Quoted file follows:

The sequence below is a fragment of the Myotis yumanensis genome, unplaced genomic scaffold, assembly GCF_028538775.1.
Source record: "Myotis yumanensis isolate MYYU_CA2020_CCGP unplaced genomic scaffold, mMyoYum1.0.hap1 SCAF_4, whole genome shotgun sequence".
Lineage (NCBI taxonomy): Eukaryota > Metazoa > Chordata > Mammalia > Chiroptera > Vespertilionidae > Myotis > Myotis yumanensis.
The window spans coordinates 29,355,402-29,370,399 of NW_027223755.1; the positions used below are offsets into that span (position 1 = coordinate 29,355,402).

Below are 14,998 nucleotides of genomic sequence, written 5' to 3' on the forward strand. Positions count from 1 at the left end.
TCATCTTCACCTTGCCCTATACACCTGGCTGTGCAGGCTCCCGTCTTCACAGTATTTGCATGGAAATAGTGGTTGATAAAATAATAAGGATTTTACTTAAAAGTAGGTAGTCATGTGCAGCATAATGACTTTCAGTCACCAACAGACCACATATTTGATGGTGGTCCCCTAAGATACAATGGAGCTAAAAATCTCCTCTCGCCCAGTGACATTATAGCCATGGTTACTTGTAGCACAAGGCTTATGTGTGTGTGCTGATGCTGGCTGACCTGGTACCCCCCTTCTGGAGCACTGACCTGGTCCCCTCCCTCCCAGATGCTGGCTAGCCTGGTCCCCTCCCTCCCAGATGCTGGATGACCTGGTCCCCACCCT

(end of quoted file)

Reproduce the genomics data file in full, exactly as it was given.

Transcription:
The sequence below is a fragment of the Myotis yumanensis genome, unplaced genomic scaffold, assembly GCF_028538775.1.
Source record: "Myotis yumanensis isolate MYYU_CA2020_CCGP unplaced genomic scaffold, mMyoYum1.0.hap1 SCAF_4, whole genome shotgun sequence".
Lineage (NCBI taxonomy): Eukaryota > Metazoa > Chordata > Mammalia > Chiroptera > Vespertilionidae > Myotis > Myotis yumanensis.
The window spans coordinates 29,355,402-29,370,399 of NW_027223755.1; the positions used below are offsets into that span (position 1 = coordinate 29,355,402).

Below are 14,998 nucleotides of genomic sequence, written 5' to 3' on the forward strand. Positions count from 1 at the left end.
TCATCTTCACCTTGCCCTATACACCTGGCTGTGCAGGCTCCCGTCTTCACAGTATTTGCATGGAAATAGTGGTTGATAAAATAATAAGGATTTTACTTAAAAGTAGGTAGTCATGTGCAGCATAATGACTTTCAGTCACCAACAGACCACATATTTGATGGTGGTCCCCTAAGATACAATGGAGCTAAAAATCTCCTCTCGCCCAGTGACATTATAGCCATGGTTACTTGTAGCACAAGGCTTATGTGTGTGTGCTGATGCTGGCTGACCTGGTACCCCCCTTCTGGAGCACTGACCTGGTCCCCTCCCTCCCAGATGCTGGCTAGCCTGGTCCCCTCCCTCCCAGATGCTGGATGACCTGGTCCCCACCCT